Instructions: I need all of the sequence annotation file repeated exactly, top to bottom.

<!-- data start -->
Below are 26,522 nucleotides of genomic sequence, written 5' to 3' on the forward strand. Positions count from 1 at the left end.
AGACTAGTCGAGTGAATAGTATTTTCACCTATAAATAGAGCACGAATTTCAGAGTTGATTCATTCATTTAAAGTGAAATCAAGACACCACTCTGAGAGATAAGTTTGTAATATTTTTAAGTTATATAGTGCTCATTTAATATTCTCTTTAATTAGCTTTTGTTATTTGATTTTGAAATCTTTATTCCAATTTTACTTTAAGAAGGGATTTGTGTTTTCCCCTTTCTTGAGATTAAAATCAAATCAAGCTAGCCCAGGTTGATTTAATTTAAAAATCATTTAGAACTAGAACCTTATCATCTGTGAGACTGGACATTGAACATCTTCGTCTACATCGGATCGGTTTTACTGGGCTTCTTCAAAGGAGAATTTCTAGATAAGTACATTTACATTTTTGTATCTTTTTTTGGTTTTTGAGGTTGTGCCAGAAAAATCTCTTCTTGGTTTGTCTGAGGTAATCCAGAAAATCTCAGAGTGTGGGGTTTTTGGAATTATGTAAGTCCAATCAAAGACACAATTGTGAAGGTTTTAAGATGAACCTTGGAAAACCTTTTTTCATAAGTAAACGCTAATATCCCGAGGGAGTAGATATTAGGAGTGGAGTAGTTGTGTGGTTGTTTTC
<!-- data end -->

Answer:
Below are 26,522 nucleotides of genomic sequence, written 5' to 3' on the forward strand. Positions count from 1 at the left end.
AGACTAGTCGAGTGAATAGTATTTTCACCTATAAATAGAGCACGAATTTCAGAGTTGATTCATTCATTTAAAGTGAAATCAAGACACCACTCTGAGAGATAAGTTTGTAATATTTTTAAGTTATATAGTGCTCATTTAATATTCTCTTTAATTAGCTTTTGTTATTTGATTTTGAAATCTTTATTCCAATTTTACTTTAAGAAGGGATTTGTGTTTTCCCCTTTCTTGAGATTAAAATCAAATCAAGCTAGCCCAGGTTGATTTAATTTAAAAATCATTTAGAACTAGAACCTTATCATCTGTGAGACTGGACATTGAACATCTTCGTCTACATCGGATCGGTTTTACTGGGCTTCTTCAAAGGAGAATTTCTAGATAAGTACATTTACATTTTTGTATCTTTTTTTGGTTTTTGAGGTTGTGCCAGAAAAATCTCTTCTTGGTTTGTCTGAGGTAATCCAGAAAATCTCAGAGTGTGGGGTTTTTGGAATTATGTAAGTCCAATCAAAGACACAATTGTGAAGGTTTTAAGATGAACCTTGGAAAACCTTTTTTCATAAGTAAACGCTAATATCCCGAGGGAGTAGATATTAGGAGTGGAGTAGTTGTGTGGTTGTTTTC